their mothers.

        -- A Czech woman I knew had her first baby at 34 and was constantly
        getting hassle about having had a child "late", and this prejudice
        sometimes even impaired her access to pediatric medical care. In the
        US, it's not "late" to have a baby at 34, and having one at 40 is not
        odd.

        -- Czech people's children typically start moving out of the house
        when the parents are in their late 30s, but in the US it's when
        they're in their early to mid-50s.

        -- Job seekers in the CR start having trouble with age
        discrimination around age 40, but in the US that doesn't start until
        at least 10 years later.

        -- Czech women start being considered "too old" for marriage
        somewhere in their mid-20s (although the age is certainly creeping up
        now), whereas in the US it's the mid- to late 30s.

        -- Germans (I don't know about Czechs) typically think that in their
        mid-30s they're too old to change careers. Americans change careers
        anytime.

        -- Many Czechs as young as their mid-30s in adult classes complain
        that their brains are "old" and that they can't be expected to learn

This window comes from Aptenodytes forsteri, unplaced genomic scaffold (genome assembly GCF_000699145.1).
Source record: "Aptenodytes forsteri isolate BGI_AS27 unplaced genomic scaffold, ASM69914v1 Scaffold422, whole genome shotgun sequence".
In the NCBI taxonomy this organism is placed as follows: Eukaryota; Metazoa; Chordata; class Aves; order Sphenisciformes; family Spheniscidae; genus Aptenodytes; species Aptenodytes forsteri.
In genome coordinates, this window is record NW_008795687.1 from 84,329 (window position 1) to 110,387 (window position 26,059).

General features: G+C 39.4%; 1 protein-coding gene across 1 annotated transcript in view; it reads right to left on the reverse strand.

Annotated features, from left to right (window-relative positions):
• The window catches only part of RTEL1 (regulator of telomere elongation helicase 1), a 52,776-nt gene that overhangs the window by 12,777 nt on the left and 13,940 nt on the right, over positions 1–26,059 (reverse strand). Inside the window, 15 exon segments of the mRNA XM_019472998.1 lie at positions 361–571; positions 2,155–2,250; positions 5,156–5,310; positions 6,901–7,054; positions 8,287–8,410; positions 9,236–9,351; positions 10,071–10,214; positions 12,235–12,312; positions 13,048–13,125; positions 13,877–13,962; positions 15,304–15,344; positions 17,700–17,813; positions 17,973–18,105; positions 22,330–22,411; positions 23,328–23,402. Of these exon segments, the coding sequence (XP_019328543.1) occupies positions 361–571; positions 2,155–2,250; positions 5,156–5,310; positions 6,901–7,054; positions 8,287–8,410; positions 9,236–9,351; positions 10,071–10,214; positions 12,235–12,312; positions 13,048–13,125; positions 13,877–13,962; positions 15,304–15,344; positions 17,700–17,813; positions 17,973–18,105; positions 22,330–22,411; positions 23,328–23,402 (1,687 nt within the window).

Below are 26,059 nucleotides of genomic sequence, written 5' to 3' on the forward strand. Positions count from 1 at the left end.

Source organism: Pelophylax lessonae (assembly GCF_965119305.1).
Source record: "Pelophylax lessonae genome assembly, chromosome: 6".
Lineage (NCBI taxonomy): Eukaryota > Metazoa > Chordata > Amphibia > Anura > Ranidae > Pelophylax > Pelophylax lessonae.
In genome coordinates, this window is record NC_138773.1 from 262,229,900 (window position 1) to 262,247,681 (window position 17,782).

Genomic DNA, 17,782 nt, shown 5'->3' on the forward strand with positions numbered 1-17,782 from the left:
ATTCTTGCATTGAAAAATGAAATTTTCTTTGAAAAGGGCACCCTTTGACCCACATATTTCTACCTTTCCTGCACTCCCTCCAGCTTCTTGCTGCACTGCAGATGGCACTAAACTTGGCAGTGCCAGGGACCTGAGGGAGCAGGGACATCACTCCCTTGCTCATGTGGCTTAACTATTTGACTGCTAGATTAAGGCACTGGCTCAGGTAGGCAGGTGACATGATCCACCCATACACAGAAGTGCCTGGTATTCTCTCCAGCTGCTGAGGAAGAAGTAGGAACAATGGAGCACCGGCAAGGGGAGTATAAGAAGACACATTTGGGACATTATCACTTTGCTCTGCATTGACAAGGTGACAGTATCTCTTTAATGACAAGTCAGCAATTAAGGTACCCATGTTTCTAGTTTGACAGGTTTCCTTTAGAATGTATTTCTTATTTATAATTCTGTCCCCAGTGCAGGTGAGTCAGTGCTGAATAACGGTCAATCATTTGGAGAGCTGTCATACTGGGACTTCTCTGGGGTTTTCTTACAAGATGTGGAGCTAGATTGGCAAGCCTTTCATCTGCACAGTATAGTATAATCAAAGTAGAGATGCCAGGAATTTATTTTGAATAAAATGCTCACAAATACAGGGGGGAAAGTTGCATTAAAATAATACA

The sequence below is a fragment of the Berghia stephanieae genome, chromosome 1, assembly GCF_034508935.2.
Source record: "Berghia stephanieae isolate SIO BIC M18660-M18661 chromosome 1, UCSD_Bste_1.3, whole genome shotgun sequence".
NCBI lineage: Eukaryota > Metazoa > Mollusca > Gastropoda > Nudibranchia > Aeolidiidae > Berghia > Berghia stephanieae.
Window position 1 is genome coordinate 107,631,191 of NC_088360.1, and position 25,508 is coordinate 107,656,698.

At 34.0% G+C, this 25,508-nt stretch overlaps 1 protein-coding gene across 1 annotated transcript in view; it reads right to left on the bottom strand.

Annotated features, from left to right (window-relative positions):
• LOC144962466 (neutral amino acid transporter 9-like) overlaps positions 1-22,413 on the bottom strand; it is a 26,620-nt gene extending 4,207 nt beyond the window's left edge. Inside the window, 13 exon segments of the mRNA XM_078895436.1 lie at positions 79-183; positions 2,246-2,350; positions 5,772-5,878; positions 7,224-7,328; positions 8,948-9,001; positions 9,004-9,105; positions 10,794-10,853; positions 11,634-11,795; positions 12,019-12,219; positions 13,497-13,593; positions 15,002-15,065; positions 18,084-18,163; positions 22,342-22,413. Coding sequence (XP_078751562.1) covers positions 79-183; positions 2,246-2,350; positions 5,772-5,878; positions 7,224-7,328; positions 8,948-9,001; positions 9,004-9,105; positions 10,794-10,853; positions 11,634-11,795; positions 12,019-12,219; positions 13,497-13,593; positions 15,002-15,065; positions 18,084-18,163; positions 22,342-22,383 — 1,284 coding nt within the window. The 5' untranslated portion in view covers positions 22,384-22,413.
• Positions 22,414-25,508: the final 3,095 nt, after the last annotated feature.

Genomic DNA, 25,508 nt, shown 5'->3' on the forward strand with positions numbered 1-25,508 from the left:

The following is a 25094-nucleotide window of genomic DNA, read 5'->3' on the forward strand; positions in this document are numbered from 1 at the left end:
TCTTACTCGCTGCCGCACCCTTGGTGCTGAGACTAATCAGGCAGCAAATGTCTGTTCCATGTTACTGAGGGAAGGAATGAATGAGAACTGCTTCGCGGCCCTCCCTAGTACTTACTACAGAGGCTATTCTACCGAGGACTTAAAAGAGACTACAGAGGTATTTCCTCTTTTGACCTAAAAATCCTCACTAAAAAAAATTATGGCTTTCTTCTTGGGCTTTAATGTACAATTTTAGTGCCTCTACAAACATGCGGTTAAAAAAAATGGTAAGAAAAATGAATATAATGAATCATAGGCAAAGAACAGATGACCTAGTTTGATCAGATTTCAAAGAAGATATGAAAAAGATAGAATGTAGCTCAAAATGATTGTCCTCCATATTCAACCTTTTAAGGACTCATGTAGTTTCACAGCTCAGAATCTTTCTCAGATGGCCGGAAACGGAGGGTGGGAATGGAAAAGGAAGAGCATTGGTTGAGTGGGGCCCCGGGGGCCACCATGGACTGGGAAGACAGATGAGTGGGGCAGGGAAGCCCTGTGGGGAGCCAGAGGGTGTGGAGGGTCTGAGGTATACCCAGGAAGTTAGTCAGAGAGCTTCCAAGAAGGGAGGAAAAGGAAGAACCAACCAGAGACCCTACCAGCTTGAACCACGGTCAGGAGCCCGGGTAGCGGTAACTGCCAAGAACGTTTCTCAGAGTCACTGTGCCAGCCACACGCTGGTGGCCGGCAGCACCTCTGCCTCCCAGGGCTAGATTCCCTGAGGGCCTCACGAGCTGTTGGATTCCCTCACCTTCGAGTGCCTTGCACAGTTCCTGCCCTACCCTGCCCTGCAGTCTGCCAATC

easily. Most Americans don't start talking about this until about
        their 60s.

        -- This is probably also changing, but many Americans have trouble
        discerning Czech people's ages until they've lived in the CR for a
        year or so. The typical explanation from one American to another
        (particularly about the women) has been, "They look 18 for years
        until at a certain age they suddenly look 50." (Obviously, this is
        an exaggeration, but it has some truth.)

        -- A Czech kid took a trip here and wanted me to take him to visit
        the family of his grandfather, whom he'd never met. (His grandfather
        had been a GI in Marianske Lazne at the end of WWII.) The kid told
        me that his grandfather wasn't alive, but that he wanted to visit is
        son. When we got to the house, we found it was not occupied by the
        son, but by the grandfather. Later I asked the kid, "Why did you
        think your grandfather was dead?" He replied, "Because in my
        country, if you're that age, you're dead."

        We view age QUITE differently in the States than elsewhere.

        Jamie

        [Non-text portions of this message have been removed]